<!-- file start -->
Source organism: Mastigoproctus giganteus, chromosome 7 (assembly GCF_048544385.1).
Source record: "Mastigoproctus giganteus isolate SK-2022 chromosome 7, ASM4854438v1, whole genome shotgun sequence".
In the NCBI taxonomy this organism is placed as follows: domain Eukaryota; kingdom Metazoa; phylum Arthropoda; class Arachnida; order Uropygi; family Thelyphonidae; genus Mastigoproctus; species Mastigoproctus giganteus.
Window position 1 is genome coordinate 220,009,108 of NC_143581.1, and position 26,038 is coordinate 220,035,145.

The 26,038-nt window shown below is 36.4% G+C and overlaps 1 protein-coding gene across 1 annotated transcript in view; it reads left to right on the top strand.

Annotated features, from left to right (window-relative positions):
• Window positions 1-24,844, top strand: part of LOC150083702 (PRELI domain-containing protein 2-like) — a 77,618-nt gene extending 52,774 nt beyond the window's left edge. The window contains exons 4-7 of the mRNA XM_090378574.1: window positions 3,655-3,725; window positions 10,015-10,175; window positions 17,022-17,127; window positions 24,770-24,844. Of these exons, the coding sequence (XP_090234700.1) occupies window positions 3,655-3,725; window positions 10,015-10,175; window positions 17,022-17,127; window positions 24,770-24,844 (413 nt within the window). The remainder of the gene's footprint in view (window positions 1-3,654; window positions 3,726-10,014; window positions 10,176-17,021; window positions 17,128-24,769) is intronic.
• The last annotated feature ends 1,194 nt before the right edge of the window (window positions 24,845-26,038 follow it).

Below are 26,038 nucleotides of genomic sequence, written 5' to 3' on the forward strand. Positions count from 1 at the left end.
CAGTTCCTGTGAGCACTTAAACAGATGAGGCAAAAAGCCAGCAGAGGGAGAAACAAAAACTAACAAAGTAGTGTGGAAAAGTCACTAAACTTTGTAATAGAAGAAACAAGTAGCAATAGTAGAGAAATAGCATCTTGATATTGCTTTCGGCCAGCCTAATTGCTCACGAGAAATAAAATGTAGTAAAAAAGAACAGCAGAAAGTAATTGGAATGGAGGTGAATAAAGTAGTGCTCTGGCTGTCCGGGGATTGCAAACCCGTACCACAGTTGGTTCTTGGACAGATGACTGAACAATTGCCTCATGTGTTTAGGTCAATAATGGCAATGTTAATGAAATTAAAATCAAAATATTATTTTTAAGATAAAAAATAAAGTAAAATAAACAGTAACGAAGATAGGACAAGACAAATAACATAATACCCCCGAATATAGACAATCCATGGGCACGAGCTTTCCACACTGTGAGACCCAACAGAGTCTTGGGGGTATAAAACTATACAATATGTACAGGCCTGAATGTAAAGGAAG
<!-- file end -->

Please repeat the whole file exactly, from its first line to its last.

Source organism: Mastigoproctus giganteus, chromosome 7 (assembly GCF_048544385.1).
Source record: "Mastigoproctus giganteus isolate SK-2022 chromosome 7, ASM4854438v1, whole genome shotgun sequence".
In the NCBI taxonomy this organism is placed as follows: domain Eukaryota; kingdom Metazoa; phylum Arthropoda; class Arachnida; order Uropygi; family Thelyphonidae; genus Mastigoproctus; species Mastigoproctus giganteus.
Window position 1 is genome coordinate 220,009,108 of NC_143581.1, and position 26,038 is coordinate 220,035,145.

The 26,038-nt window shown below is 36.4% G+C and overlaps 1 protein-coding gene across 1 annotated transcript in view; it reads left to right on the top strand.

Annotated features, from left to right (window-relative positions):
• Window positions 1-24,844, top strand: part of LOC150083702 (PRELI domain-containing protein 2-like) — a 77,618-nt gene extending 52,774 nt beyond the window's left edge. The window contains exons 4-7 of the mRNA XM_090378574.1: window positions 3,655-3,725; window positions 10,015-10,175; window positions 17,022-17,127; window positions 24,770-24,844. Of these exons, the coding sequence (XP_090234700.1) occupies window positions 3,655-3,725; window positions 10,015-10,175; window positions 17,022-17,127; window positions 24,770-24,844 (413 nt within the window). The remainder of the gene's footprint in view (window positions 1-3,654; window positions 3,726-10,014; window positions 10,176-17,021; window positions 17,128-24,769) is intronic.
• The last annotated feature ends 1,194 nt before the right edge of the window (window positions 24,845-26,038 follow it).

Below are 26,038 nucleotides of genomic sequence, written 5' to 3' on the forward strand. Positions count from 1 at the left end.
CAGTTCCTGTGAGCACTTAAACAGATGAGGCAAAAAGCCAGCAGAGGGAGAAACAAAAACTAACAAAGTAGTGTGGAAAAGTCACTAAACTTTGTAATAGAAGAAACAAGTAGCAATAGTAGAGAAATAGCATCTTGATATTGCTTTCGGCCAGCCTAATTGCTCACGAGAAATAAAATGTAGTAAAAAAGAACAGCAGAAAGTAATTGGAATGGAGGTGAATAAAGTAGTGCTCTGGCTGTCCGGGGATTGCAAACCCGTACCACAGTTGGTTCTTGGACAGATGACTGAACAATTGCCTCATGTGTTTAGGTCAATAATGGCAATGTTAATGAAATTAAAATCAAAATATTATTTTTAAGATAAAAAATAAAGTAAAATAAACAGTAACGAAGATAGGACAAGACAAATAACATAATACCCCCGAATATAGACAATCCATGGGCACGAGCTTTCCACACTGTGAGACCCAACAGAGTCTTGGGGGTATAAAACTATACAATATGTACAGGCCTGAATGTAAAGGAAG